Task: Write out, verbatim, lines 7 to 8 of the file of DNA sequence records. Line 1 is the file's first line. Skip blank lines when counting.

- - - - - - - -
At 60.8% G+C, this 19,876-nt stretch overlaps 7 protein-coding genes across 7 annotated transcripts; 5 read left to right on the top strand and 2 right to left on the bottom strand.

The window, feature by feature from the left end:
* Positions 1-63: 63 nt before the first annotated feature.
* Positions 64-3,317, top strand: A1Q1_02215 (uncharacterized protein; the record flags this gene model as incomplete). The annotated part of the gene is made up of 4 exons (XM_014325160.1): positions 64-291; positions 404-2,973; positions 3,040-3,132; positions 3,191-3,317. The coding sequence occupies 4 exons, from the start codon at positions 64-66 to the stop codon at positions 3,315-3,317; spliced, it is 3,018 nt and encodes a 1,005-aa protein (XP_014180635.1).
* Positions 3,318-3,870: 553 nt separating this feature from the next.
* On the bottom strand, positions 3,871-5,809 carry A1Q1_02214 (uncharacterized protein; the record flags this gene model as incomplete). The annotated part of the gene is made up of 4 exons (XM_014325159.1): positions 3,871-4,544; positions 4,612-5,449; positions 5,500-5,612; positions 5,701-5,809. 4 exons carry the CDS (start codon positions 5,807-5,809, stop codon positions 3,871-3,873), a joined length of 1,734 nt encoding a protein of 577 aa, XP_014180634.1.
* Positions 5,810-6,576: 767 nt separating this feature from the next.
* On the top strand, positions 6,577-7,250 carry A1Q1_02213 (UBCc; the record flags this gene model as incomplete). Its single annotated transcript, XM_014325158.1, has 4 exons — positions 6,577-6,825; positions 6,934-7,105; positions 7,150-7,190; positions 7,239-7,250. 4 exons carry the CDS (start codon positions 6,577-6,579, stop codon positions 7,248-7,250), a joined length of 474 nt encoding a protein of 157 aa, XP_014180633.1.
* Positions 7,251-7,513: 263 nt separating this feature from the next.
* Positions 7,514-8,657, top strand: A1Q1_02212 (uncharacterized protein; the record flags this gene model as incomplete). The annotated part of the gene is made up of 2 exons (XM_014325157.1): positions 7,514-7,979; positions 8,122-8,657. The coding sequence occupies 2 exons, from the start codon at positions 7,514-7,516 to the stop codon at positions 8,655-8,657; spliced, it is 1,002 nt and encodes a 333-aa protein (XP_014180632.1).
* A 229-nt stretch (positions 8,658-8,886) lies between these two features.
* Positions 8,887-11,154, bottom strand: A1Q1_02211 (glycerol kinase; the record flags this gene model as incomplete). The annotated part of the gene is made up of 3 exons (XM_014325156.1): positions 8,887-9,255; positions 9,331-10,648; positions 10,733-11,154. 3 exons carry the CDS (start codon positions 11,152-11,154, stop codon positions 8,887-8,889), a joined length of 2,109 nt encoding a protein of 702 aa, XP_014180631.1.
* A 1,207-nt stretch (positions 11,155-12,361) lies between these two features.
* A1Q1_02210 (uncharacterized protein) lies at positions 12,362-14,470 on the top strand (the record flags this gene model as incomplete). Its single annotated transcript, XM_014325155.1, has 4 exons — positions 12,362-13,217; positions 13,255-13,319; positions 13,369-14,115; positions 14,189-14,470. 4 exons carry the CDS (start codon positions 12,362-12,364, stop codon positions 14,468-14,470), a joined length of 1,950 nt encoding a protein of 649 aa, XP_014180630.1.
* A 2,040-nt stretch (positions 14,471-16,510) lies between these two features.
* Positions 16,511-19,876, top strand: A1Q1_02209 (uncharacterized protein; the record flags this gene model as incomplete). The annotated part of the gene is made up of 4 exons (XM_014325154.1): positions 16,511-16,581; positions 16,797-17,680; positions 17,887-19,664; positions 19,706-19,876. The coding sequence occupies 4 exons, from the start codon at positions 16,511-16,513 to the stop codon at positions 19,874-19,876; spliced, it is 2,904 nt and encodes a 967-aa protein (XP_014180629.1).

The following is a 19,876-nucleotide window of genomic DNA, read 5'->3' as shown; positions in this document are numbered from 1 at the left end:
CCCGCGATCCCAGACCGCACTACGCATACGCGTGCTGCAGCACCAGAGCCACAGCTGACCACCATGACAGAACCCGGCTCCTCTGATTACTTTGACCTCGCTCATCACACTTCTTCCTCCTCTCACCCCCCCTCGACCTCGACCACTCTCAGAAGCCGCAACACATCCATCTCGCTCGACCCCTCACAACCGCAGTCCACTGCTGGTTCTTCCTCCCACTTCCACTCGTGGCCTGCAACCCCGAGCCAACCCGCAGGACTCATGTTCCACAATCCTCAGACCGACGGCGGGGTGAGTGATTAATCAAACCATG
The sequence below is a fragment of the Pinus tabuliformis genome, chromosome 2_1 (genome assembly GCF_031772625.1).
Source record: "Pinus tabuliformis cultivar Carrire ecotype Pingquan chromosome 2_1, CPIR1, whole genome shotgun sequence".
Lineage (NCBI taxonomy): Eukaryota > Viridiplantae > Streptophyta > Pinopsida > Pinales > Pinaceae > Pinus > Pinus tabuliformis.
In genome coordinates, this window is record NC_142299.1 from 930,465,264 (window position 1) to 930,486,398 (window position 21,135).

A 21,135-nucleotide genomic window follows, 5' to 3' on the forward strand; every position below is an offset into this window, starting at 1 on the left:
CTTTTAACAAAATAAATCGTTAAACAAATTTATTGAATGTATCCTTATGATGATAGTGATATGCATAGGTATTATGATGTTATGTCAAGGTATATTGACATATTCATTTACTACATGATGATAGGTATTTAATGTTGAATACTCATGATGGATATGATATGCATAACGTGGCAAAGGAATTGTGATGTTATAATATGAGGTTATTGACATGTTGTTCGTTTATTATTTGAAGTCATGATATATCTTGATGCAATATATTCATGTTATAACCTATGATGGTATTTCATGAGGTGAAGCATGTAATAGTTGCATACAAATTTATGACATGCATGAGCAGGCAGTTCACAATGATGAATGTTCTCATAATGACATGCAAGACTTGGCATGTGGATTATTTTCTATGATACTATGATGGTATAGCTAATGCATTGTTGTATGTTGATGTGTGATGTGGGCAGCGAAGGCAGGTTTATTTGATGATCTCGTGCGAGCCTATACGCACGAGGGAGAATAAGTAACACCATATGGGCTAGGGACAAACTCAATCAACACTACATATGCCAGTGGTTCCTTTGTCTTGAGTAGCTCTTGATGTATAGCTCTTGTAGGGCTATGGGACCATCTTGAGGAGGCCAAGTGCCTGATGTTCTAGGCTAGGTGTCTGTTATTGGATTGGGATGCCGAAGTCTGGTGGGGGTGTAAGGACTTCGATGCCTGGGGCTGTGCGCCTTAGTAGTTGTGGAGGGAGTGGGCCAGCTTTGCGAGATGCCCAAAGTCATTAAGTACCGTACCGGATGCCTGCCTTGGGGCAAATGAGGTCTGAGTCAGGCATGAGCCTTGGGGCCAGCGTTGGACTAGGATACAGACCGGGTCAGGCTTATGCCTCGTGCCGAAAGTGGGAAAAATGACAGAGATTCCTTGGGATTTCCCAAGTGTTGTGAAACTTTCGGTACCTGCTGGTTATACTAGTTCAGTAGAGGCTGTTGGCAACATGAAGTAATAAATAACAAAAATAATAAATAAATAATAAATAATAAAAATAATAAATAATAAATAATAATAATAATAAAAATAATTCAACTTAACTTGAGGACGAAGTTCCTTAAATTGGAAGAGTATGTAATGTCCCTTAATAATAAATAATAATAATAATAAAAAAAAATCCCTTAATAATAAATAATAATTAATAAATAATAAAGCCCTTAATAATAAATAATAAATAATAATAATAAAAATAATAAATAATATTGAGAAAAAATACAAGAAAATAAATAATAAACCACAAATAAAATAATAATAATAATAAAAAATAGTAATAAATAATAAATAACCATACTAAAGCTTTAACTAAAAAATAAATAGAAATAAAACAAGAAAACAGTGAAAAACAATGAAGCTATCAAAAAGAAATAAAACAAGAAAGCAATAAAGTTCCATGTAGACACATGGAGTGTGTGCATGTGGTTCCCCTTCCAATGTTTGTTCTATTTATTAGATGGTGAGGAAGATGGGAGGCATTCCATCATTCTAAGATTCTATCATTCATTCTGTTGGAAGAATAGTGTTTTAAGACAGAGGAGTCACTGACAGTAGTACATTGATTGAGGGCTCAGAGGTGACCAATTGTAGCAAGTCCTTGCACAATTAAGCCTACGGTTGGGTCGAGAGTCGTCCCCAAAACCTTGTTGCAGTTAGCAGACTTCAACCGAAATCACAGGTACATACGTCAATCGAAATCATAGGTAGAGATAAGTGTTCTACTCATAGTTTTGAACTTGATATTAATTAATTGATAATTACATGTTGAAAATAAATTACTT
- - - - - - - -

* Positions 5,810-6,576: 767 nt separating this feature from the next.
* On the top strand, positions 6,577-7,250 carry A1Q1_02213 (UBCc; the record flags this gene model as incomplete). Its single annotated transcript, XM_014325158.1, has 4 exons — positions 6,577-6,825; positions 6,934-7,105; positions 7,150-7,190; positions 7,239-7,250. 4 exons carry the CDS (start codon positions 6,577-6,579, stop codon positions 7,248-7,250), a joined length of 474 nt encoding a protein of 157 aa, XP_014180633.1.